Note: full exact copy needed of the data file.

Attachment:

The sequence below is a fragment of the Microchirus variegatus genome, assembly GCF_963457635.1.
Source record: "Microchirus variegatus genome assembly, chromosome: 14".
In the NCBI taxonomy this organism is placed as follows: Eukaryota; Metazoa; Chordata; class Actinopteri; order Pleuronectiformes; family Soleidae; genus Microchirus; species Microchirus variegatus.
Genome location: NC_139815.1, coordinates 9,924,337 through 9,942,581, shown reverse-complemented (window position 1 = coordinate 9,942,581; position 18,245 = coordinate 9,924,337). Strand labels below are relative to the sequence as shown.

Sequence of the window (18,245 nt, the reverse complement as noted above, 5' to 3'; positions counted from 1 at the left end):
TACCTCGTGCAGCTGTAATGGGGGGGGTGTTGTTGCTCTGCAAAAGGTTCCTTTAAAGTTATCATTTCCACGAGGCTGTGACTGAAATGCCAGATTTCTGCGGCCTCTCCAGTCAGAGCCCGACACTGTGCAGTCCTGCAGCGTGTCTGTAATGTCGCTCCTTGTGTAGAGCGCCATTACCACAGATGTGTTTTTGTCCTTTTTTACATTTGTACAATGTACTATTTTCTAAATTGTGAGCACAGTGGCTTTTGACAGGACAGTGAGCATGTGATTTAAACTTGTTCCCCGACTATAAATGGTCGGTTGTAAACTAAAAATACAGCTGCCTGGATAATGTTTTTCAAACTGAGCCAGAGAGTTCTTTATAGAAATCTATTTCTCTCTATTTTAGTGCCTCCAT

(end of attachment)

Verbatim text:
The sequence below is a fragment of the Microchirus variegatus genome, assembly GCF_963457635.1.
Source record: "Microchirus variegatus genome assembly, chromosome: 14".
In the NCBI taxonomy this organism is placed as follows: Eukaryota; Metazoa; Chordata; class Actinopteri; order Pleuronectiformes; family Soleidae; genus Microchirus; species Microchirus variegatus.
Genome location: NC_139815.1, coordinates 9,924,337 through 9,942,581, shown reverse-complemented (window position 1 = coordinate 9,942,581; position 18,245 = coordinate 9,924,337). Strand labels below are relative to the sequence as shown.

Sequence of the window (18,245 nt, the reverse complement as noted above, 5' to 3'; positions counted from 1 at the left end):
TACCTCGTGCAGCTGTAATGGGGGGGGTGTTGTTGCTCTGCAAAAGGTTCCTTTAAAGTTATCATTTCCACGAGGCTGTGACTGAAATGCCAGATTTCTGCGGCCTCTCCAGTCAGAGCCCGACACTGTGCAGTCCTGCAGCGTGTCTGTAATGTCGCTCCTTGTGTAGAGCGCCATTACCACAGATGTGTTTTTGTCCTTTTTTACATTTGTACAATGTACTATTTTCTAAATTGTGAGCACAGTGGCTTTTGACAGGACAGTGAGCATGTGATTTAAACTTGTTCCCCGACTATAAATGGTCGGTTGTAAACTAAAAATACAGCTGCCTGGATAATGTTTTTCAAACTGAGCCAGAGAGTTCTTTATAGAAATCTATTTCTCTCTATTTTAGTGCCTCCAT